Having seen a whole slew of Windows Mobile based smartphones and Pocket PCs this week, we’ve got a further review of the HTC STRTrk (otherwise known as the QTEK 8500) having had a bit more of an in-depth look at it. Essentially, it’s a smartphone which runs Windows Mobile 5.0, masquerading as a mass market mobile. Available in pink, silver or black, Microsoft are hoping this will be the smartphone that will appeal to a broader selection of people than the corporate workaholics.
The handset itself is attractive, making it a contender for the many mobile phone users who have no previous experience with smartphones. It’s just 15mm thick, and has an external display, as well as external MP3 player controls. These controls also work as call reject and ring silencer buttons when you get an incoming call. The display itself is 2.2" square, which means it’s big enough to display a photo of the contact, as well as the name. The cover also features two LED lights, which tell you the battery level, Bluetooth status and network coverage at a glance.
It’s loaded with Windows Media Player, which makes it easy to synch music, video and even TV programmes if you’re using Windows Media Centre. It is also equipped with Stereo Bluetooth, which means you can listen to headphones without wires, and control the MP3 player from the controls on the headset. Alternatively, it comes with wired headphones.
Unsurprisingly, the STRTrk works primarily as a phone and then as a data device, so there’s nothing to frighten off first time users on opening the phone. The typepad is similar to Motorola’s laser-etched design, which some people love and others hate (I’m a hater, and obviously suffer from butcher’s fingers). There’s two soft keys which initially link to a Windows Start button shortcut, and another for contacts.
ActiveSync is easy to set up, as are POP3 accounts. This is fairly essential when you bear in mind the market for this phone which is not confined to those using corporate servers.
Although the Windows Media Player is easy, in it’s current state it can’t hold any more than three songs. You can expand the 64Mb of internal memory via a MiniSD card. Unfortunately, the slot for this is tucked under the battery, and under the SIM card, making it fiddly to install. It also means that you have to take out the SIM card every time you put in or change the card.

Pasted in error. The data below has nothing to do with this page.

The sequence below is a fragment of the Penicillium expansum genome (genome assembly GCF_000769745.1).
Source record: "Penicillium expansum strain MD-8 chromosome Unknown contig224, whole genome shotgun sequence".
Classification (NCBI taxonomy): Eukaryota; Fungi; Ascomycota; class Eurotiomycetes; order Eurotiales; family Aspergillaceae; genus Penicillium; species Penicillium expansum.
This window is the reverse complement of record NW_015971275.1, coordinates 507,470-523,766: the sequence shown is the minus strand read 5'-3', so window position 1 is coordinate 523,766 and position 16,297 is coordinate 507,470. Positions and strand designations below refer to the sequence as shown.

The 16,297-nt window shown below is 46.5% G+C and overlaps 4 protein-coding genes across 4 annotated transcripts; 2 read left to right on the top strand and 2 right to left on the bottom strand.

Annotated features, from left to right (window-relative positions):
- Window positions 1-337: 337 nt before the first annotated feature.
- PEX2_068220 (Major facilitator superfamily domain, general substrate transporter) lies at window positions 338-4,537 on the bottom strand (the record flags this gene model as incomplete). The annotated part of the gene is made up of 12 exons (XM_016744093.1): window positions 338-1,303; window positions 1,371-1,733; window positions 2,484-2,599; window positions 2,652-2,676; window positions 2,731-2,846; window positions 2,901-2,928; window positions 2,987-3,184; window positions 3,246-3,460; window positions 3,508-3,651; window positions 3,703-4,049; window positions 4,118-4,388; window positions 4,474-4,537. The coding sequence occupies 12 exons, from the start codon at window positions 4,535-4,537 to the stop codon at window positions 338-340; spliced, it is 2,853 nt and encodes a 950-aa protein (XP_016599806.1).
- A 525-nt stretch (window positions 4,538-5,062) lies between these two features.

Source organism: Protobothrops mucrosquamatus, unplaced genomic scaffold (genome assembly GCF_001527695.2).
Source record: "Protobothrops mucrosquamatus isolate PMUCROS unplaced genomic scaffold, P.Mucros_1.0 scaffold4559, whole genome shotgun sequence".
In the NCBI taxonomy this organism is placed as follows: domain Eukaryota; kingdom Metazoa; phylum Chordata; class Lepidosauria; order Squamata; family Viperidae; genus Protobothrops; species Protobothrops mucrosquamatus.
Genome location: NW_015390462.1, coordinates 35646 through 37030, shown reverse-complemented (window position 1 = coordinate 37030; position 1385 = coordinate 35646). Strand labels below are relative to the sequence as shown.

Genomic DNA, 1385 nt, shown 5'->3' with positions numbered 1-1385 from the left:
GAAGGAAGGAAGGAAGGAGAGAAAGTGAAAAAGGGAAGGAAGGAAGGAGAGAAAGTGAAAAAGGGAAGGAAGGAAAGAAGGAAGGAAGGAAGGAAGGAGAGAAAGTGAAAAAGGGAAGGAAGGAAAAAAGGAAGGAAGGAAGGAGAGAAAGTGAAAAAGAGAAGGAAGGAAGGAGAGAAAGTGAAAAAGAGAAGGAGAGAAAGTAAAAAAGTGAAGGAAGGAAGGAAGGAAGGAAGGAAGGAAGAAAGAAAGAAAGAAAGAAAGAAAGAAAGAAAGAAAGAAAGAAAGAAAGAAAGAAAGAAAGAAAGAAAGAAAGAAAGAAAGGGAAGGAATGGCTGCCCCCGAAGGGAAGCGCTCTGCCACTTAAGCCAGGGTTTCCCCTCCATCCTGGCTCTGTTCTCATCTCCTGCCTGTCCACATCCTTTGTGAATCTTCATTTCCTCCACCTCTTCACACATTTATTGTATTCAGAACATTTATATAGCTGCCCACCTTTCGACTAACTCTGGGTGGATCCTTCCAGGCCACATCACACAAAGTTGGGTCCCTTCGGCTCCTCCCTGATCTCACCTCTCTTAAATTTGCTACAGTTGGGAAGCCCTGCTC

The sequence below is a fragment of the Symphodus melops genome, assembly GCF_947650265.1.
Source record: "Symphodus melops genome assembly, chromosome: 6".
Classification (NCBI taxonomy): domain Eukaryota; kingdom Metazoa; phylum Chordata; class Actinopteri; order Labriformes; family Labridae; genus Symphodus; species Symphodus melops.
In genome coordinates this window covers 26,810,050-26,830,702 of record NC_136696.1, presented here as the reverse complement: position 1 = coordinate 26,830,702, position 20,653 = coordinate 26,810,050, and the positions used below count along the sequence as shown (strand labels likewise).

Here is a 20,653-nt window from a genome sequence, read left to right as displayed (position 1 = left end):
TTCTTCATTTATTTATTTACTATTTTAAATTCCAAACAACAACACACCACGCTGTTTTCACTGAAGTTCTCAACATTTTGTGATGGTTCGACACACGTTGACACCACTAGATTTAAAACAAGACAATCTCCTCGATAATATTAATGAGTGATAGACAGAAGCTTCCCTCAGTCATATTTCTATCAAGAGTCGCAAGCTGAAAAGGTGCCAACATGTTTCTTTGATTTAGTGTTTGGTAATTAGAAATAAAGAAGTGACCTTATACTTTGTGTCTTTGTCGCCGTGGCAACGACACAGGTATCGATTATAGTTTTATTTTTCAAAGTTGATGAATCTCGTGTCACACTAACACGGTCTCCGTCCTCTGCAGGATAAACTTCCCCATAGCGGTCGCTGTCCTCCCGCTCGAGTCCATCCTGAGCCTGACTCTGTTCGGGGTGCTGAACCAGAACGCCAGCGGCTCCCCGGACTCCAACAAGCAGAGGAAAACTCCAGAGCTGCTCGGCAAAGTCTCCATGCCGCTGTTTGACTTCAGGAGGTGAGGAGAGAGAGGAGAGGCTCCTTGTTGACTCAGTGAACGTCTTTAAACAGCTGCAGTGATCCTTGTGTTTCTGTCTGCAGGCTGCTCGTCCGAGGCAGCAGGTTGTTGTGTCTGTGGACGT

The phone also isn’t as nippy as you might like. There were occasions during the test when messages took a while to appear, and it seemed that the MP3 player suffered if you were using something complicated like the camera. That’s the camera that doesn’t have a light, by the way.
The messaging is also a bit clumsy. Unlike many phones, there aren’t any shortcuts. For instance, if you want to compose a new message, you’ve got to go to Start/Messages and then swop out of whatever view you were previously in (Email message from the boss for instance) and then trail back through your email inbox, then choose your text message inbox and finally you can choose ‘new message’. By which time, you wish you’d just called the person.
Connectivity wise, there’s no Wifi or 3G support which many other Windows Mobile devices now include.
In our opinion
It seems that this phone doesn’t really know what it is. It’s not intuitive enough to rival a mass market handset like a Sony Ericsson W700i, despite having the credentials there in theory (different colours, MP3 player externally, 1.3 megapixel camera). On the other hand, the lack of QWERTY keyboard and awkward controls makes it hard to make the most of what Windows Mobile can offer. It seems like it will appeal to those who occasionally want email and internet access, but won’t be bothered with the lack of easy shortcuts you’d normally expect from a similar looking phone. It’s available for £305 SIM free, or free on certain O2 contracts.